Learn how to create characters with FUSE, upload them to Mixamo to get rigged automatically, choose animations from a sizeable library, import the files into ShiVa and combine all animations into a single AnimBank. This works of course with your own characters too!
Using a Character Creator
All humanoid characters are constructed quite similarly, with heads, torsos, limbs, and clothes, so in order to save development time, we will use a character creator tool as a base. There are several to choose from, like MakeHuman, or Fuse, which are both free.
There are 2 ways to get Fuse. If you are an Adobe Creative Cloud customer, you can choose it right from your CC Launcher. However, I suspect that not every developer has an Adobe Creative Cloud subscription. Luckily, there is an old version of the software available for free on Steam. Development on this version seems to have stopped around the time that Mixamo was acquired by Adobe in 2015. Apart from the upload button to the now-defunct Mixamo Company website, the tool still works fine though and even sports a few extra features compared to the CC variant.
Like in the CC version, you can change proportions, textures, colors, etc., before uploading your work to Mixamo. Since the upload button does not work any more, you have to export your character as an OBJ file. All your textures will be saved in separate files, which makes it easy to recreate the materials in ShiVa later. The exported OBJ has all its body parts in separate meshes, which is very helpful for assigning materials, however it is not rigged, meaning it has no skeleton that is assigned to the mesh.
Log into the Mixamo website with your Adobe ID. If you don’t have one, create one. The Mixamo service itself is free. Once the website has loaded, you need to upload your OBJ, after which you will be taken to the auto rigger tool, where you drag markers for the most important joints onto your mesh.
Once the rigger has finished, take a good look at the critical sections of the mesh, like elbows, the neck, feet and armpits for distortions. If you made a mistake and your mesh gets distorted too much, just re-upload your character again and change the position of the markers.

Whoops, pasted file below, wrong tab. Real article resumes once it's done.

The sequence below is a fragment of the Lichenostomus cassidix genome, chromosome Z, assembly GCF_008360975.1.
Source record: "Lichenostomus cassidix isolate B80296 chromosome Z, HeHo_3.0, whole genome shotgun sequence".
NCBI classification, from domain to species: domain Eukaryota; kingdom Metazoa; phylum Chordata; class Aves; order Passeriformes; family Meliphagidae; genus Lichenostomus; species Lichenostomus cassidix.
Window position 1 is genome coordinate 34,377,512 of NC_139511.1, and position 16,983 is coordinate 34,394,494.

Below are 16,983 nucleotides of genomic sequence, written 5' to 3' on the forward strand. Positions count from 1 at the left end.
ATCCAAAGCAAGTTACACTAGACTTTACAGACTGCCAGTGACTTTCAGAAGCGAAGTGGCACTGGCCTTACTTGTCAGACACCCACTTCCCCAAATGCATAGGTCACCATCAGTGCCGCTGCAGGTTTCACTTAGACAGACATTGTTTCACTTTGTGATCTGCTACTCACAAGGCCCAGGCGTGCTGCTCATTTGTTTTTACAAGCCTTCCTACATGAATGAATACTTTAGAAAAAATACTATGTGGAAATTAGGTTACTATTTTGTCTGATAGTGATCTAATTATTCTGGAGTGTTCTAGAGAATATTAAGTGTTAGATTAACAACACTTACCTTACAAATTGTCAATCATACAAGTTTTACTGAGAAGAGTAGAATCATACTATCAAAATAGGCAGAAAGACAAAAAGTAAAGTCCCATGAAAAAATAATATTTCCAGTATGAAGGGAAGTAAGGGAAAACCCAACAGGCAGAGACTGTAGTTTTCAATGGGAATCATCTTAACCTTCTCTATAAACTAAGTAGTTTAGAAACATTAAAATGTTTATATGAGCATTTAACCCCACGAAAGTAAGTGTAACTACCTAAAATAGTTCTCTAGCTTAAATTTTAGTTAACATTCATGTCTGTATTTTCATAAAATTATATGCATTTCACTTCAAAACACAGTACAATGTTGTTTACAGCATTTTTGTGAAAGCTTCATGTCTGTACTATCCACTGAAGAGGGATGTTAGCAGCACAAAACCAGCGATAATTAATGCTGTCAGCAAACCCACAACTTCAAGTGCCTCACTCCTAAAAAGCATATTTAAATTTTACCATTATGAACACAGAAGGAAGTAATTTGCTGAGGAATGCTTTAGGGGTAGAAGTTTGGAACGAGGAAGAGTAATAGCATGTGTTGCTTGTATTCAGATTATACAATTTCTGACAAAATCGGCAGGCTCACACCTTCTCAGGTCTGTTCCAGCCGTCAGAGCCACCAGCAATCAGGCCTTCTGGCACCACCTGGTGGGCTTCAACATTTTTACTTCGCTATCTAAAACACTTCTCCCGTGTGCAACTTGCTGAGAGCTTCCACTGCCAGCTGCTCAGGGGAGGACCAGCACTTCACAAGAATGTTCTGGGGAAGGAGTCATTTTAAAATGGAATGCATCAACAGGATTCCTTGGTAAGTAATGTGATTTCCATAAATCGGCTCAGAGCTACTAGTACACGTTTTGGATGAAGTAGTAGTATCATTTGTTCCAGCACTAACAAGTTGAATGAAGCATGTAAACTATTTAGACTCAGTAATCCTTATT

Once you are satisfied with your rig, you can choose an animation from the panel on the left. Most of these animations can be customized for speed, number of frames, position of arms and legs, as well as overall amplitude. When you are finished customizing an animation, you can export it to FBX. Every animation must be exported separately. ShiVa assumes an animation framerate of 60 fps, but 30 will work too if you want to save some space. Since we do not have a rigged base mesh, you need to export the whole model, complete with its skin.
ShiVa import and cleanup
I like to create a project for every animated character I am going to import. Not a project for every animation, but one that bundles a character with its materials and animations.
Depending on whether you use ShiVa 1.9.2 or 2.0, the file import procedure is a bit different. ShiVa 1.9.2 only takes DAE files, so you have to convert them using a 3rd party tool like Ultimate Unwrap 3D or the Autodesk FBX Converter. ShiVa 2.0 has custom modules on the ShiVa Store which allow for both FBX and DAE batch importing.In any case, the model will
At this point, your model has lost all its texture and material associations, so as the next step, you need to re-create them. Import all the textures first. The normal maps have to be flipped in the green channel, otherwise you will get seams and unwanted shading artifacts. Next, create clean materials for all your sub meshes. You could technically use the materials that were imported, but I always prefer working from a clean slate. You only have to do this once per character – all other animations will share the same mesh and materials.
Assign all the textures to their respective slots. Change the lighting over to Per-Pixel and adjust the color and shininess to your liking. Since we are dealing with fabric and skin, a very low shininess value looks best. Pay special attention to transparent materials like hair. In order for them to render correctly, you will have to change the depth parameters. Make sure they also look correct if other materials are in front and behind them. If changing the depth parameter is not enough, try changing the material priority as well.
Your model is now set up correctly, and you can import the rest of the animations as models. Keep the scaling factor identical to your first import, and everything else should fit. You need to combine your animations into a single model with 1 AnimBank. Drag all the AnimClips from our imported models into a new AnimBank. As a last step, you have to assingn the new AnimBank to our model. Remove the old AnimBank from every single animated submesh by removing the Animation Controller, then add a new one, targeting the new AnimBank.